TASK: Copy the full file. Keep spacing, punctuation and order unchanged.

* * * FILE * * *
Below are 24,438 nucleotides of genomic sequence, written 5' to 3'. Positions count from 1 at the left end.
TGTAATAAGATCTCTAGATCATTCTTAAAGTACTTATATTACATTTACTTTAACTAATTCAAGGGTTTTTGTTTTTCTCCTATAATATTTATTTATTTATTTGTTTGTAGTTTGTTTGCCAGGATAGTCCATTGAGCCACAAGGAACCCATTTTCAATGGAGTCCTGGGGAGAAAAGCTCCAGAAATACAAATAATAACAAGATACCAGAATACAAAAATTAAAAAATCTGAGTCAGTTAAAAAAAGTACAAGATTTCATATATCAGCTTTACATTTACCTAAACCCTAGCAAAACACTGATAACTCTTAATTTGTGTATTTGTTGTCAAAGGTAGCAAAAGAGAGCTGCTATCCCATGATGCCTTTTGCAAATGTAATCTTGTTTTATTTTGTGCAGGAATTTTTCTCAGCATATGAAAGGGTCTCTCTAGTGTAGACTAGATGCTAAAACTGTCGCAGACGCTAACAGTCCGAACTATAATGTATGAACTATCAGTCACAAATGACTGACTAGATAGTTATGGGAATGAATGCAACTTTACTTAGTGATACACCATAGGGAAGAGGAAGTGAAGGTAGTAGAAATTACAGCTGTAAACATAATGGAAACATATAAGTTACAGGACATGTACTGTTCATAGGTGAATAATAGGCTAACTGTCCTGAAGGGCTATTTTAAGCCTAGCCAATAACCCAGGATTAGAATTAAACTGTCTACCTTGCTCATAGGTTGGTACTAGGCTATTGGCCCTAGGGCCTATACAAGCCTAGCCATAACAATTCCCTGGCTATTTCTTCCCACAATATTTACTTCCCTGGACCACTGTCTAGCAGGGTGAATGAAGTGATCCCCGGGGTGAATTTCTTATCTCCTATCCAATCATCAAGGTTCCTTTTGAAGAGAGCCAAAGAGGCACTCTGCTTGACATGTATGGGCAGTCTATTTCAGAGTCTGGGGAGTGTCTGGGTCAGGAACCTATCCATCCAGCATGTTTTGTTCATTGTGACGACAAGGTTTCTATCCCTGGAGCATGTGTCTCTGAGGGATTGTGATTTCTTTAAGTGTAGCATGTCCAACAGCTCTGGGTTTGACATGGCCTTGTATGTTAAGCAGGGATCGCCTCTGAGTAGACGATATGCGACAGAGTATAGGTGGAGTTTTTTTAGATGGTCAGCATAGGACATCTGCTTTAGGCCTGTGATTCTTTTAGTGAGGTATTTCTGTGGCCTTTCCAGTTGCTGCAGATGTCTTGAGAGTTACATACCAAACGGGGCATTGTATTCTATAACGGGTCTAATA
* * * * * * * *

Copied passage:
Below are 24,438 nucleotides of genomic sequence, written 5' to 3'. Positions count from 1 at the left end.
TGTAATAAGATCTCTAGATCATTCTTAAAGTACTTATATTACATTTACTTTAACTAATTCAAGGGTTTTTGTTTTTCTCCTATAATATTTATTTATTTATTTGTTTGTAGTTTGTTTGCCAGGATAGTCCATTGAGCCACAAGGAACCCATTTTCAATGGAGTCCTGGGGAGAAAAGCTCCAGAAATACAAATAATAACAAGATACCAGAATACAAAAATTAAAAAATCTGAGTCAGTTAAAAAAAGTACAAGATTTCATATATCAGCTTTACATTTACCTAAACCCTAGCAAAACACTGATAACTCTTAATTTGTGTATTTGTTGTCAAAGGTAGCAAAAGAGAGCTGCTATCCCATGATGCCTTTTGCAAATGTAATCTTGTTTTATTTTGTGCAGGAATTTTTCTCAGCATATGAAAGGGTCTCTCTAGTGTAGACTAGATGCTAAAACTGTCGCAGACGCTAACAGTCCGAACTATAATGTATGAACTATCAGTCACAAATGACTGACTAGATAGTTATGGGAATGAATGCAACTTTACTTAGTGATACACCATAGGGAAGAGGAAGTGAAGGTAGTAGAAATTACAGCTGTAAACATAATGGAAACATATAAGTTACAGGACATGTACTGTTCATAGGTGAATAATAGGCTAACTGTCCTGAAGGGCTATTTTAAGCCTAGCCAATAACCCAGGATTAGAATTAAACTGTCTACCTTGCTCATAGGTTGGTACTAGGCTATTGGCCCTAGGGCCTATACAAGCCTAGCCATAACAATTCCCTGGCTATTTCTTCCCACAATATTTACTTCCCTGGACCACTGTCTAGCAGGGTGAATGAAGTGATCCCCGGGGTGAATTTCTTATCTCCTATCCAATCATCAAGGTTCCTTTTGAAGAGAGCCAAAGAGGCACTCTGCTTGACATGTATGGGCAGTCTATTTCAGAGTCTGGGGAGTGTCTGGGTCAGGAACCTATCCATCCAGCATGTTTTGTTCATTGTGACGACAAGGTTTCTATCCCTGGAGCATGTGTCTCTGAGGGATTGTGATTTCTTTAAGTGTAGCATGTCCAACAGCTCTGGGTTTGACATGGCCTTGTATGTTAAGCAGGGATCGCCTCTGAGTAGACGATATGCGACAGAGTATAGGTGGAGTTTTTTTAGATGGTCAGCATAGGACATCTGCTTTAGGCCTGTGATTCTTTTAGTGAGGTATTTCTGTGGCCTTTCCAGTTGCTGCAGATGTCTTGAGAGTTACATACCAAACGGGGCATTGTATTCTATAACGGGTCTAATA